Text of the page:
Gather Data Sampling Mitigation Performance Analysis

ID 785681
Updated 1/26/2024
Version 1.0

Key Takeaways

  • Most server and client applications are expected to show minimal performance impact from the Gather Data Sampling mitigation, but some high performance computing applications may see significant performance impact.

  • GDS mitigation is enabled by default, and Intel provides an option to disable the mitigation if system administrators determine the risk of system exposure to GDS to be low.



Gather instructions are part of Intel® Advanced Vector Extensions 2 (Intel® AVX2) and Intel® Advanced Vector Extensions 512 (Intel® AVX-512). These gather instructions are used for vectorization to speed up memory accesses to load multiple values from memory operands.

Vectorized applications are a subset of the overall datacenter workload landscape. Gather instructions are executed in targeted use cases to optimize for data movement to support execution of downstream instructions.

When the microcode mitigation for Gather Data Sampling (GDS) is applied, the majority of server and client application-based benchmarks are expected to show minimal performance impact, since these benchmarks rarely use gather instructions. However, some datacenter and high-performance computing applications, such as machine learning (ML) libraries, numerical libraries, graphic design and rendering software, and certain scientific applications, may see significant performance impact from the GDS microcode mitigation. The performance or resource utilization impact of the GDS mitigation on applications varies primarily depending on the frequency of gather instructions in the application code. Workloads which do not heavily rely on gather instructions are not expected to be impacted by the presence of the GDS microcode mitigation. However, a performance impact will be observed if the gather instructions are in the hot (frequently executed) path.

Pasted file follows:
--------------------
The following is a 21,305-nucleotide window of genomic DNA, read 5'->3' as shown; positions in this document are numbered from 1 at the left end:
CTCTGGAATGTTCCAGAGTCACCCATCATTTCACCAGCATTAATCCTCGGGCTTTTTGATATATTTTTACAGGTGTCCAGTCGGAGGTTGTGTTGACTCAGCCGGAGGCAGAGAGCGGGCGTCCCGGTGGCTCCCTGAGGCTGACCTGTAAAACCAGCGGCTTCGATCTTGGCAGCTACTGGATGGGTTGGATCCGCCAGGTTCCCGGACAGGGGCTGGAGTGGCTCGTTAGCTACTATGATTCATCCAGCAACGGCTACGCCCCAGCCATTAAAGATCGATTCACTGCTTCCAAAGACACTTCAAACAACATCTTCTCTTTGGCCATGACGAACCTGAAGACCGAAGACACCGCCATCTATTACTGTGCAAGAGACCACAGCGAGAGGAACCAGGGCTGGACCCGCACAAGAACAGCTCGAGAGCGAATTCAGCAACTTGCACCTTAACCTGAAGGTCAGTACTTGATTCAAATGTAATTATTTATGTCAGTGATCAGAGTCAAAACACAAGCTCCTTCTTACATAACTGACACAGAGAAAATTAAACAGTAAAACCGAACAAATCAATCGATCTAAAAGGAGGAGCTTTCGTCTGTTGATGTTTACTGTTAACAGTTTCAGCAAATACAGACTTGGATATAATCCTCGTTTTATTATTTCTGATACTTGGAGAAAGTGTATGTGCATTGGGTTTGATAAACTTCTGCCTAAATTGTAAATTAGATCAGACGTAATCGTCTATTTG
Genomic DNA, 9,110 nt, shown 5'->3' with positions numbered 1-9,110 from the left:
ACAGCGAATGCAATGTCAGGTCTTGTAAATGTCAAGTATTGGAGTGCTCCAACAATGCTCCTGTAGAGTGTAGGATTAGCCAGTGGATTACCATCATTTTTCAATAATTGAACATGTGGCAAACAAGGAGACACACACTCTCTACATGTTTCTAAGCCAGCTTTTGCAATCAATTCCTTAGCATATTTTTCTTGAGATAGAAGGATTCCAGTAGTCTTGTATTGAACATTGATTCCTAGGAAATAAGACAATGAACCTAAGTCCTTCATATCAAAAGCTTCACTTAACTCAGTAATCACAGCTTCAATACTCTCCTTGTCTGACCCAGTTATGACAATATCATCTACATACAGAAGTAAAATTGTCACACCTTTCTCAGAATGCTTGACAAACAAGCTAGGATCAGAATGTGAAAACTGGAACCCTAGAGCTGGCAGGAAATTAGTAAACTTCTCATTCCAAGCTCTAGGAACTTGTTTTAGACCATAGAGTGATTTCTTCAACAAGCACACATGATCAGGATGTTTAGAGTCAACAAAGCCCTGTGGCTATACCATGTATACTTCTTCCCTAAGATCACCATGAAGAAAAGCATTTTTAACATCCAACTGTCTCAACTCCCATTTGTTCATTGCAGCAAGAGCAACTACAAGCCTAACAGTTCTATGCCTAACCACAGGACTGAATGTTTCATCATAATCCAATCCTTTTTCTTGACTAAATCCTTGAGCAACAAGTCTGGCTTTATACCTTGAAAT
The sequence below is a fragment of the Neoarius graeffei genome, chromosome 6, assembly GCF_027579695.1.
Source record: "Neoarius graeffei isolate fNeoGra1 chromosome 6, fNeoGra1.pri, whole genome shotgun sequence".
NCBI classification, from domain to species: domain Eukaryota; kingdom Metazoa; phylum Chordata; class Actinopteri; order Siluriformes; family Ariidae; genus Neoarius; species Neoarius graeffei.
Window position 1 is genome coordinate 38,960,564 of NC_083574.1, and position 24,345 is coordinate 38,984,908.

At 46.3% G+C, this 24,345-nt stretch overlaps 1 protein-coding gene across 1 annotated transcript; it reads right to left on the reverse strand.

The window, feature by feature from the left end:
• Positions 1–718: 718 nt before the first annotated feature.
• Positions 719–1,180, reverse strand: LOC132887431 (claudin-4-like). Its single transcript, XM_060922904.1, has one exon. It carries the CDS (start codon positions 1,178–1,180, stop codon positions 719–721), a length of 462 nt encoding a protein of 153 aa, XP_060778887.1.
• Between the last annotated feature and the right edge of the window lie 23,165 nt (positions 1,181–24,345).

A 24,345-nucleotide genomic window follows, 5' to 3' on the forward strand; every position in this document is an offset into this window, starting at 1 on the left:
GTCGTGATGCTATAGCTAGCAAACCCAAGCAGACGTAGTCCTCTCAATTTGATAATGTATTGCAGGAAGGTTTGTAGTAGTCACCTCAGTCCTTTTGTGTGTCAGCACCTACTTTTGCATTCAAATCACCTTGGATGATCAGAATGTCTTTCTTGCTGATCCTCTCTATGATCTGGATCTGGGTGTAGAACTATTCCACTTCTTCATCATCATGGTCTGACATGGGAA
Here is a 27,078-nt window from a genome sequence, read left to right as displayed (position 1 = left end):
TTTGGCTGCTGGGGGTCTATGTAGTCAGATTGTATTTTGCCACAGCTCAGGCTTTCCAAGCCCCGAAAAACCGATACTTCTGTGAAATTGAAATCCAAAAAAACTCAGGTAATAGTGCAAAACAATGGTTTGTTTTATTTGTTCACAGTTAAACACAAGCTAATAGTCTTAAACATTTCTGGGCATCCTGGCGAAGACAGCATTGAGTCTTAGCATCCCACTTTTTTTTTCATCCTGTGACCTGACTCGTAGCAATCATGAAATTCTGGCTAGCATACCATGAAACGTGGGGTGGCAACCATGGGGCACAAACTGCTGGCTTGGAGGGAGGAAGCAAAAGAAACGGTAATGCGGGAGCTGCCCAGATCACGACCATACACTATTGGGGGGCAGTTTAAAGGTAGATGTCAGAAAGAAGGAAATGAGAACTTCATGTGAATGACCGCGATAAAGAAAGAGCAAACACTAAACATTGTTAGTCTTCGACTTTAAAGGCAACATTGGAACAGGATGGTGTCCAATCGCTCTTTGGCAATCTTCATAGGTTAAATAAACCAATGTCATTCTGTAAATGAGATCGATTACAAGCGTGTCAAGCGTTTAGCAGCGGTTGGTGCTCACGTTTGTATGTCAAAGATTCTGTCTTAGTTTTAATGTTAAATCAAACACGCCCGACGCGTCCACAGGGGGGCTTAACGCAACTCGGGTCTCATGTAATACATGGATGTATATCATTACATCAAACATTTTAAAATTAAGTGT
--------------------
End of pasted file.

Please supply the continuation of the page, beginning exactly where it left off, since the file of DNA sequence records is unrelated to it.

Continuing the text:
Given the potential impacts, system administrators, application developers, and users are urged to carefully consider the threat model applicable to their systems when deciding whether and where to implement the mitigation for GDS, in order to find their appropriate balance of security and performance. Exploiting the GDS vulnerabilities outside of the controlled conditions of a research environment is a complex undertaking. GDS vulnerabilities have been classified as medium severity per the industry standard CVSS, and it is important to note that there are no reports of any real-world exploits of these vulnerabilities.  

GDS mitigation is enabled by default, and Intel provides an option to disable the mitigation. If system administrators determine the risk of system exposure to GDS to be low, then they may choose to disable the mitigation using the methods provided by operating system vendors (OSVs). Refer to Threat Analysis Guidance for Gather Data Sampling for guidance on how to evaluate your system’s GDS exposure, and the Gather Data Sampling technical documentation for additional performance considerations and mitigation options, including compiling options.

Performance on Client

Heavily optimized applications that rely on vectorization and gather instructions to achieve the highest performance may see an impact with the GDS mitigation update. These are applications like graphical libraries, binaries, and video editing software that might use gather instructions. Our analysis has identified some specialized cases where client applications may see a performance impact. For example, certain digital art application add-ons have shown some performance impact. However, most client applications are not expected to be noticeably impacted because gather instructions are not typically used in the hot path. 

Performance on Server

Though most applications will not see any performance impact from the GDS mitigation, heavily optimized applications that rely heavily on vectorization and gather instructions in the hot path to achieve the highest performance possible may see performance drops that will range from modest to significant. The applications with the highest performance impacts will be those where gather instructions are part of the hot path (for example, Large-scale Atomic/Molecular Massively Parallel Simulator (LAMMPS), GROningen Machine for Chemical Simulations (GROMACS), and Nanoscale Molecular Dynamics (NAMD)). These gather instructions might be introduced by the developer manually or might be generated by the compiler. In this second scenario, the specific compiler and the flags passed to the compiler may have a significant role in the overall performance impact. In general, applications using flags for performance optimization and for vectorization might see larger performance impact if the binary generated by the compiler includes gather instructions in the hot path.